Washington Post: DeAnna Hoskins and Zoë Towns; August 25, 2021 at 5:39 p.m. EDT
DeAnna Hoskins is president of JustLeadershipUSA. Zoë Towns is vice president for Criminal Justice Reform at FWD.us.
These days there is more reporting on the harms of mass incarceration and mass criminalization than ever before. More journalists are on these beats. Stories about conditions in police stations, jails and prisons are getting more space on the page. Entire journalism outlets are dedicated to critically tracking the criminal justice system.
Yet when we scroll through our news feeds and Twitter, or turn on the radio or news at night — only to hear important criminal justice stories using dehumanizing labels to describe the subjects at the heart of them — it feels as if our work to build a safe and just world is only getting harder.
For too long, too many of us have accepted and reproduced the “official” jargon of the U.S. criminal justice system. Designed to desensitize, terms such as “felon,” “convict,” “offender” and “criminal” replace names and other descriptions, such as “woman,” “daughter,” “father,” “child” or “person.” These carceral labels compound punishment by reducing people to their worst moments, codifying stigma and haunting people for years after sentences are served.
Incarcerated, formerly incarcerated and convicted people have been arguing for years that not only are such labels painful for them individually — they are also not “neutral,” and they make more freedom less possible. Now we have research to back up what we’ve presumed.
Two national studies of a total of nearly 3,000 people, conducted by the bipartisan policy group FWD.us (where one of us works) and the polling firm Benenson Strategy Group, found that those surveyed were significantly more likely to describe people in negative terms and make dehumanizing associations — considering a person “dangerous,” for instance — when they were defined by labels such as “felon” and “habitual offender.”
Conversely, when respondents were exposed to what are known as “people first” terms — alternatives such as “person with a felony conviction” or “person with prior convictions” — they were far more likely to have a more positive association.
When looking at mock newspaper headlines and articles that used either dehumanizing or people-first language (but were otherwise identical), 75 percent of those who read these stories were less likely to support reform or to empathize with the people discussed when dehumanizing labels were used.
Across the study, respondents age 50 or older were as much as twice as likely as other groups to change their views depending on the terminology used. This matters beyond how language skews individual views on crime and punishment, because this age group — one whose members are more likely to be White, rural and conservative — has outsize influence in shaping, enacting and implementing criminal justice laws. As we note in our report, people over age 50 make up only 36 percent of the U.S. population but 82 percent of state governors and 74 percent of members of Congress. Fifty is the average age at which federal judges are appointed.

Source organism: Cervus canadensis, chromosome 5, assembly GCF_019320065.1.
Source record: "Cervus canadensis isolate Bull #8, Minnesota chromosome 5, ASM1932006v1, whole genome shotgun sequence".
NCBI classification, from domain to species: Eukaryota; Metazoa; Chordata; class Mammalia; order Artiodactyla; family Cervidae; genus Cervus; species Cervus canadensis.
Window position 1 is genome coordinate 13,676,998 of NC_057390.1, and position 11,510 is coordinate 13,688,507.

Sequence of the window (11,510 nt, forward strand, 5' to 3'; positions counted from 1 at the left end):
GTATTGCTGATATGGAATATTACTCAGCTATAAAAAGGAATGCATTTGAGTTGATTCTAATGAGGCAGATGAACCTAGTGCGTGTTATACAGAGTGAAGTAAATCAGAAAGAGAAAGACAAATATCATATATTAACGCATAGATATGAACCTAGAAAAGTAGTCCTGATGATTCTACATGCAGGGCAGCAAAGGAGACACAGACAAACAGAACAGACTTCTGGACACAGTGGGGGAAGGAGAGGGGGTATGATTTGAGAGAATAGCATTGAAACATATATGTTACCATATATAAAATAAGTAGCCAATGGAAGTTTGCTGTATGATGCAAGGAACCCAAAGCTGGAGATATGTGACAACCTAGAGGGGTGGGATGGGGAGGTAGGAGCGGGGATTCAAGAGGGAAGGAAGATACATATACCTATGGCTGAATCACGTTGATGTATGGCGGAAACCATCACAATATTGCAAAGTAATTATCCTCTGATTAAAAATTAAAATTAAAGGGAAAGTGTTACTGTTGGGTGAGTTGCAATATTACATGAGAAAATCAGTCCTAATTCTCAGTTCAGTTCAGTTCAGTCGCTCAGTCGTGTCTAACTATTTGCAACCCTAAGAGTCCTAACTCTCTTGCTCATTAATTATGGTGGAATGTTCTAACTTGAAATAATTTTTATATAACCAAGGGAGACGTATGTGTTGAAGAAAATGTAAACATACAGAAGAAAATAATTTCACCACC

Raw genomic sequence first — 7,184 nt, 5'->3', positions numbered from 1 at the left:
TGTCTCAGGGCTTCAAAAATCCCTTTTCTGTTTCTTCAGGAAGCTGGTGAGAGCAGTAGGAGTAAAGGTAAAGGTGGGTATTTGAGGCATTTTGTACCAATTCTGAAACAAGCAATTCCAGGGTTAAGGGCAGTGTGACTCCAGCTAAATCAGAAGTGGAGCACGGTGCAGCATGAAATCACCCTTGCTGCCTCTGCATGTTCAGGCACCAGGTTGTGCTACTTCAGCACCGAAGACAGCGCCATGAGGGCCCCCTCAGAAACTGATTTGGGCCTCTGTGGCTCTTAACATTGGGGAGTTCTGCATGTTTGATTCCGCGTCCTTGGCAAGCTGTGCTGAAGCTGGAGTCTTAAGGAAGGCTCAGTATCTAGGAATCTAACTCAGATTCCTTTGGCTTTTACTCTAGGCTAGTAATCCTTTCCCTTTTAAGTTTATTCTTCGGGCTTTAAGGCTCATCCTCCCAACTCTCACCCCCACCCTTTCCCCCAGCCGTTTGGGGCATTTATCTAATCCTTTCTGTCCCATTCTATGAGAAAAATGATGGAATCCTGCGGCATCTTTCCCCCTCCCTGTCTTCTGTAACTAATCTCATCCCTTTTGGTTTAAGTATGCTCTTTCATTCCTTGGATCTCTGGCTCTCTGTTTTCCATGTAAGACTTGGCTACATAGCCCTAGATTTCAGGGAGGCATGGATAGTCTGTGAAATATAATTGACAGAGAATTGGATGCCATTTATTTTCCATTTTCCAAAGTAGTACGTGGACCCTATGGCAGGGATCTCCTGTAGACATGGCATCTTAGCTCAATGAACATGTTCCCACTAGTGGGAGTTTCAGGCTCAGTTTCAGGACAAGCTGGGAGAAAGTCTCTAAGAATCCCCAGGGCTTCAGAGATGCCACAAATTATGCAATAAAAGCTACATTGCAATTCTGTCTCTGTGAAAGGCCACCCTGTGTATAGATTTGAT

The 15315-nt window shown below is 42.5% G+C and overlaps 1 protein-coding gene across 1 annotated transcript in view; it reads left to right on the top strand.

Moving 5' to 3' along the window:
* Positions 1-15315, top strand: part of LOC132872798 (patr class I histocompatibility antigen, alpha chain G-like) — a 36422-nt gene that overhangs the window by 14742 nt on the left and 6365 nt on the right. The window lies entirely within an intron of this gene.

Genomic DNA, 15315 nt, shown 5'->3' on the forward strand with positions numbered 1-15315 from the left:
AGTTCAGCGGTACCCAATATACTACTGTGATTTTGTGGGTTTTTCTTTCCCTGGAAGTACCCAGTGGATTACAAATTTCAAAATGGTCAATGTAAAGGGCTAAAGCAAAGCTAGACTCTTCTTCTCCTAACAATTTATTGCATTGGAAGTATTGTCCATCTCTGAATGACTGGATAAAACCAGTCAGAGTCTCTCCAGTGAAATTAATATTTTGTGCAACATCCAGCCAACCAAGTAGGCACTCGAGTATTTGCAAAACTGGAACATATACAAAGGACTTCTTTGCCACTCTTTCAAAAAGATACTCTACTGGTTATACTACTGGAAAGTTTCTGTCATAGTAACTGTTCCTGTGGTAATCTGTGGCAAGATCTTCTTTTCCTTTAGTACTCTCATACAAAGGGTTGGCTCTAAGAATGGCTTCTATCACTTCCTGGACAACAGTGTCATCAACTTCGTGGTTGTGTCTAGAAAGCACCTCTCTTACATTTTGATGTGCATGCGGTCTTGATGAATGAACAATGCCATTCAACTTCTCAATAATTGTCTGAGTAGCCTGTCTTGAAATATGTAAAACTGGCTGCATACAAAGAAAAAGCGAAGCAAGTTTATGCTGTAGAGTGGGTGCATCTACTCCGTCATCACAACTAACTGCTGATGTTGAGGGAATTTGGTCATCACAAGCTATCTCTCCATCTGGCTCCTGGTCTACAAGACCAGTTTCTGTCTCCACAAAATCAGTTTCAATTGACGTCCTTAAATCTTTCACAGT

The movement calling for people-first language isn’t new. In 2016, under the administration of President Barack Obama, the Office of Justice Programs announced it would scrub harmful carceral terms from its website, grant solicitations and speeches. (The policy was rescinded by the agency during the Trump administration and has yet to be reinstated by the Biden administration.) Recently, the criminal-justice-focused Marshall Project committed to a people-first style guide. We urge other journalism organizations to follow its lead.
Words alone did not make and will not unmake mass incarceration and mass criminalization. But they do make a difference. Over the past 15 months we’ve witnessed the pandemic rage through prisons, turning even more jail stays and prison terms into death sentences. We’ve asked again and again what it would really take to defend Black lives from policing. And through it all, we have been reminded of a statement by Eddie Ellis, a formerly incarcerated advocate and founder of the Center for NuLeadership on Urban Solutions. In “An Open Letter to Our Friends on the Question of Language,” composed in 2006, he wrote, “Calling me inmate, convict, prisoner, felon or offender indicates a lack of understanding of who I am, but more importantly what I can be.”
Our new research proves Ellis’s point. We hope it will inspire a commitment from the news media and the general public to adopt more responsible and humane language. If we truly want to rethink the way safety and justice are pursued in this country, we must all recognize that the tens of millions of individuals and families who come into contact with the system are people, first.